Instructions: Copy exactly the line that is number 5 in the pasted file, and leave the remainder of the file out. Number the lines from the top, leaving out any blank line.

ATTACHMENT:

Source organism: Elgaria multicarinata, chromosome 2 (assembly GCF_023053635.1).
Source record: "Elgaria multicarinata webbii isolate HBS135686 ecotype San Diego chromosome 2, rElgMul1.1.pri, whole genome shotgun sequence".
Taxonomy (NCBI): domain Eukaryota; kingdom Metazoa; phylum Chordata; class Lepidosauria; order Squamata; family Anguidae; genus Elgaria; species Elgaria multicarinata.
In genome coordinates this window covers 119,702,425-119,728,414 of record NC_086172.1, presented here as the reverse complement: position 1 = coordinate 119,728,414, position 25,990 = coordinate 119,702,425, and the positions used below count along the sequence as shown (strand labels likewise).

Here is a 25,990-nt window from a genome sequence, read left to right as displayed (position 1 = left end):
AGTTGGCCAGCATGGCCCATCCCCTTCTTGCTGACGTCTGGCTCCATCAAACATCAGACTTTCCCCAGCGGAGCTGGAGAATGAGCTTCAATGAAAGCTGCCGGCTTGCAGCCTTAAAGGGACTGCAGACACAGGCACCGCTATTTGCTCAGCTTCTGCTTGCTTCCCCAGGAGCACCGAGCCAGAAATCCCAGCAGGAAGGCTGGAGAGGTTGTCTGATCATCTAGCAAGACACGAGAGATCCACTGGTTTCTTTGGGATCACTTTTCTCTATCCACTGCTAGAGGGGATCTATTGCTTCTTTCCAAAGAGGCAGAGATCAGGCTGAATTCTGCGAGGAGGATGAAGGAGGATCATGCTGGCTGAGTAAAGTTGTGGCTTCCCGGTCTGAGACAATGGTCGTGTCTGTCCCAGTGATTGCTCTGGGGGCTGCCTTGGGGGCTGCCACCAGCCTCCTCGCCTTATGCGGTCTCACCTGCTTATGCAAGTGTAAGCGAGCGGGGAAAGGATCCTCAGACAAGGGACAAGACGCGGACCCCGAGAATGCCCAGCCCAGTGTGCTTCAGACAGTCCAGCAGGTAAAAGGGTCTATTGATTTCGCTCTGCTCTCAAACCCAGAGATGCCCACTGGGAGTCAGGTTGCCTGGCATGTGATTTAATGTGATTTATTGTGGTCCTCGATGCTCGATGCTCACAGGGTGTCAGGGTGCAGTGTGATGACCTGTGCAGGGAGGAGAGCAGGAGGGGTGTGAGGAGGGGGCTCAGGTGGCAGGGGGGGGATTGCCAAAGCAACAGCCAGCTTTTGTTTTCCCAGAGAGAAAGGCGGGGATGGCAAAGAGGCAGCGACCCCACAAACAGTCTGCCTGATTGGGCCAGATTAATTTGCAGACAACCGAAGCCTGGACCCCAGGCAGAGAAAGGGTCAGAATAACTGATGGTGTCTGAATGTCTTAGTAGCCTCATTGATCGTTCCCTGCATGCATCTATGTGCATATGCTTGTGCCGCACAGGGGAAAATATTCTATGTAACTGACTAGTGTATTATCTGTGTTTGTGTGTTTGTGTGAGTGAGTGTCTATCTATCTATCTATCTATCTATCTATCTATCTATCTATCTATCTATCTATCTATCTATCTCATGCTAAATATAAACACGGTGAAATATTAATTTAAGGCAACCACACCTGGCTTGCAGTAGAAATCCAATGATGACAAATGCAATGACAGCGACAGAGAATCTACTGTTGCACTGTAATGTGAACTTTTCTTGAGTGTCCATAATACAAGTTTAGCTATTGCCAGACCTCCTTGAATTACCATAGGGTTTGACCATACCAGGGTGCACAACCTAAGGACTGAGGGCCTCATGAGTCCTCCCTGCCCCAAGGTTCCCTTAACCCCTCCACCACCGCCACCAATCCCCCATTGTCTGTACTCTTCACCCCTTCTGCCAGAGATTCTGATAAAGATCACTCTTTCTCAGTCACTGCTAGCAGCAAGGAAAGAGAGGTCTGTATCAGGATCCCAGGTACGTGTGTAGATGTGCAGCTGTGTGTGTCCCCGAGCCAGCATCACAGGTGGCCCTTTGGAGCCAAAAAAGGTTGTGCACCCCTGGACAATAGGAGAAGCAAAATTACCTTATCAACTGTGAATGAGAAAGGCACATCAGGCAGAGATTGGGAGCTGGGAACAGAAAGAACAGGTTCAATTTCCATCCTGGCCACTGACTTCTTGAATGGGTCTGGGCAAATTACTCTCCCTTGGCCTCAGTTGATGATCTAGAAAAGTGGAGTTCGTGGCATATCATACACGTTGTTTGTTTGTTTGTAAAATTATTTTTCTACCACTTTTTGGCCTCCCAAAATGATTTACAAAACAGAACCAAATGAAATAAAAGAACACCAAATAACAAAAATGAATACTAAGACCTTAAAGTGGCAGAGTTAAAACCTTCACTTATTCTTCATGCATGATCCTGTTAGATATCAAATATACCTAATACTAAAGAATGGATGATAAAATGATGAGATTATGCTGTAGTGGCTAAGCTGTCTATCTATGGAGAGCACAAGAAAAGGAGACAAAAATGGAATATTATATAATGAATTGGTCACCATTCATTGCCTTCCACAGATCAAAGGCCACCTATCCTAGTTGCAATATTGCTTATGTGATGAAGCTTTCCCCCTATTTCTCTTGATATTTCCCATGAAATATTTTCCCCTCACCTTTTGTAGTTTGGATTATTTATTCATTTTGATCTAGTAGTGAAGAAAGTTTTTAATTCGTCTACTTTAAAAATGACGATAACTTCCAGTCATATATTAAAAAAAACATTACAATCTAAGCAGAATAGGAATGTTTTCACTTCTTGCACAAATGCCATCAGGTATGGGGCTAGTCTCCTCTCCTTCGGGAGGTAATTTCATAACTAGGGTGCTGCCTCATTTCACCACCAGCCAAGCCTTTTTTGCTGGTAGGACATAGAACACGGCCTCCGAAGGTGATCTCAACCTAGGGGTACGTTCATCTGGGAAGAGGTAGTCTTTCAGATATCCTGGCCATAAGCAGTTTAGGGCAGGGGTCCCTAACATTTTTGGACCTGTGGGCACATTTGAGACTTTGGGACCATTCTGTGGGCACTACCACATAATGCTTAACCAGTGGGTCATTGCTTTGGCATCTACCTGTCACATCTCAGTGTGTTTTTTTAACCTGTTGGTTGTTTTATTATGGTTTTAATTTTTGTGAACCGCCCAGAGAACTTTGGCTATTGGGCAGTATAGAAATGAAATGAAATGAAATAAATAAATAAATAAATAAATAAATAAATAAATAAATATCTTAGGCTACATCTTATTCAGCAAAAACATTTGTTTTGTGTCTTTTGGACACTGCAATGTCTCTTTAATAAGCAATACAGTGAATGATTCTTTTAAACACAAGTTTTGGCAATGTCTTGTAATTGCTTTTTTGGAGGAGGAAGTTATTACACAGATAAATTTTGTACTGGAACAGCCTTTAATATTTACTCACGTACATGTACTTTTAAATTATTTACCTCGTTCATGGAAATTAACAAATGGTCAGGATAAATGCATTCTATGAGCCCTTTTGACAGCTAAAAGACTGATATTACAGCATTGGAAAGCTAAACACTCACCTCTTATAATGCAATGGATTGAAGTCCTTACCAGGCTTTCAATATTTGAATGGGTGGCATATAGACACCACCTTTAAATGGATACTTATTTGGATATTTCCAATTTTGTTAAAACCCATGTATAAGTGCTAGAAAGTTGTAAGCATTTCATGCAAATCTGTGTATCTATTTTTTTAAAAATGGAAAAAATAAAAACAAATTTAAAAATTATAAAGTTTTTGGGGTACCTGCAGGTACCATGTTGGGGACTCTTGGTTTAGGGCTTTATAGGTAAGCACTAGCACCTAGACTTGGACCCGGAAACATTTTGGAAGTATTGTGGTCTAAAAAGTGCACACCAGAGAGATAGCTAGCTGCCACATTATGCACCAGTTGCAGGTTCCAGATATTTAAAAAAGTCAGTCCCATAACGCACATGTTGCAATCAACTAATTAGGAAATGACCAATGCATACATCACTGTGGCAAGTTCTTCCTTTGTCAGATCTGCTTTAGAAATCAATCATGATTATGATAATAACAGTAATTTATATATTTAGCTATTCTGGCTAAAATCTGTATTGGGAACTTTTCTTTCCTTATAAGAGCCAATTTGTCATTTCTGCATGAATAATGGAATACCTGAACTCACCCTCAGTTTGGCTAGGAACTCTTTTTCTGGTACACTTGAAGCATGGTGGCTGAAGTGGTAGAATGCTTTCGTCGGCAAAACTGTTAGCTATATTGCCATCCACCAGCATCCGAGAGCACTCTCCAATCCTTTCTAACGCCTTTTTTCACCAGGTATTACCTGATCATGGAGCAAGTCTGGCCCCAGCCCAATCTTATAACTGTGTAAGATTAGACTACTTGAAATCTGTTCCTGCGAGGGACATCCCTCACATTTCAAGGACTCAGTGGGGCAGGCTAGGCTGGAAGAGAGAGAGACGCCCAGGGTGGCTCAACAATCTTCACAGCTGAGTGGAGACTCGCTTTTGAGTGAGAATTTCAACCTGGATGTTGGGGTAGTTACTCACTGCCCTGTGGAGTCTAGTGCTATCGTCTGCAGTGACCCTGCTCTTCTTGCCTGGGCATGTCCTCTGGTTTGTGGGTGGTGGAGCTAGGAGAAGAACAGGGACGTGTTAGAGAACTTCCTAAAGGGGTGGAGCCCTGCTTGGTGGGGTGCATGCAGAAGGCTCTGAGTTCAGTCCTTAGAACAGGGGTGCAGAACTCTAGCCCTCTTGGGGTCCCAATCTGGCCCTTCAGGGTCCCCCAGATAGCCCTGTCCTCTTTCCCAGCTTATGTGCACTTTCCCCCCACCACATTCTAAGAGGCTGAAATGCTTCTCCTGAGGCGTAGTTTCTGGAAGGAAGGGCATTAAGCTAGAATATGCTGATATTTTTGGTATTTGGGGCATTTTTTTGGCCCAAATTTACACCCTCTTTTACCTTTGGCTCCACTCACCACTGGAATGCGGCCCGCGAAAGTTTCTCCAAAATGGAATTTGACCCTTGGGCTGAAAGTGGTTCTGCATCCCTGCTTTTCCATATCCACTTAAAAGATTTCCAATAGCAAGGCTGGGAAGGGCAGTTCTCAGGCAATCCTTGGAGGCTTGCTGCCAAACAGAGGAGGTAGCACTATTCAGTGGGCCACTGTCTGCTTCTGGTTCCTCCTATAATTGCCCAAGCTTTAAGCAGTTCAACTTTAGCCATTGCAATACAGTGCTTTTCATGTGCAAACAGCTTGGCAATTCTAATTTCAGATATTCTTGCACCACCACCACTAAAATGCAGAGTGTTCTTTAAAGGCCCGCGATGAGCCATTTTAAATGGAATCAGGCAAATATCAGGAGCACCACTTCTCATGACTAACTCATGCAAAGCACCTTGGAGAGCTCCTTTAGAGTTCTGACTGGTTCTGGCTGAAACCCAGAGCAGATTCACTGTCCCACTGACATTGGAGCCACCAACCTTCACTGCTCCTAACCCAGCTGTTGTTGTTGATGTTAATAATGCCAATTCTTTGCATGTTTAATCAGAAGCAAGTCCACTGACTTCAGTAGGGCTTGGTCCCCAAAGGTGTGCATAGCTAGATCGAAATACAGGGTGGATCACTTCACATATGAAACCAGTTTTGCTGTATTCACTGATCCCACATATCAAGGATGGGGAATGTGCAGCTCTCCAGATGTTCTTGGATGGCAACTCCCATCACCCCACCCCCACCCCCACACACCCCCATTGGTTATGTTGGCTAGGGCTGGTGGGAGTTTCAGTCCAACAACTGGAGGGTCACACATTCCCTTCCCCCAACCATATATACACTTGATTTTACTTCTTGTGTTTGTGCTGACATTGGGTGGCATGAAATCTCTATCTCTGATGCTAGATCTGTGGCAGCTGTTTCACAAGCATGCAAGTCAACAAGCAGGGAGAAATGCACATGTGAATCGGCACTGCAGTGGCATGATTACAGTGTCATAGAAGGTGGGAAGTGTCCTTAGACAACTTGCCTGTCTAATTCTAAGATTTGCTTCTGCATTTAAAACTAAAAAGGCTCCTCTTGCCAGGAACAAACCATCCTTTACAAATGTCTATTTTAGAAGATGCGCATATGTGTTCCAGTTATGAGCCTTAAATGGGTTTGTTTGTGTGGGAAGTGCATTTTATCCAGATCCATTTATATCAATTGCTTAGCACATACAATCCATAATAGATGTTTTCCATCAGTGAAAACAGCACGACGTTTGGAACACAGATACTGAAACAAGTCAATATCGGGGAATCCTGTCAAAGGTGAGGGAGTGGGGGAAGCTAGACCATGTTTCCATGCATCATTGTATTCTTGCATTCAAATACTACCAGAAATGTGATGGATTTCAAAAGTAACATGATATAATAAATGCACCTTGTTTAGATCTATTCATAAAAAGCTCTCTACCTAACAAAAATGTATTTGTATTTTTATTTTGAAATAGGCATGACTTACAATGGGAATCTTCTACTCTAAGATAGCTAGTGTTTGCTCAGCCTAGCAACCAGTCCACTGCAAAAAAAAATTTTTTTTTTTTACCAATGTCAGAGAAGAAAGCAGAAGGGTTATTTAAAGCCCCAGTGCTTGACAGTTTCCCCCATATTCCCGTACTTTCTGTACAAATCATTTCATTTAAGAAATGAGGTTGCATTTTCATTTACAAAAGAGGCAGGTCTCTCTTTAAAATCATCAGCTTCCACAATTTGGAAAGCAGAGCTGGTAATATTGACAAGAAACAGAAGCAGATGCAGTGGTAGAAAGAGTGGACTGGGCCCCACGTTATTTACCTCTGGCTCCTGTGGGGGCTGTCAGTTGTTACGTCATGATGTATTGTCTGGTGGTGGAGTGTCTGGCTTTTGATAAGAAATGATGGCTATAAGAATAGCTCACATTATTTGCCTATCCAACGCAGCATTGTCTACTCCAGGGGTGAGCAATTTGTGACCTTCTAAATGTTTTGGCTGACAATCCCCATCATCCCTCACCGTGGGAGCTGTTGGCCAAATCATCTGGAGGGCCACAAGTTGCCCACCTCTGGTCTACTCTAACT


Here is a 25,990-nt window from a genome sequence, read left to right as displayed (position 1 = left end):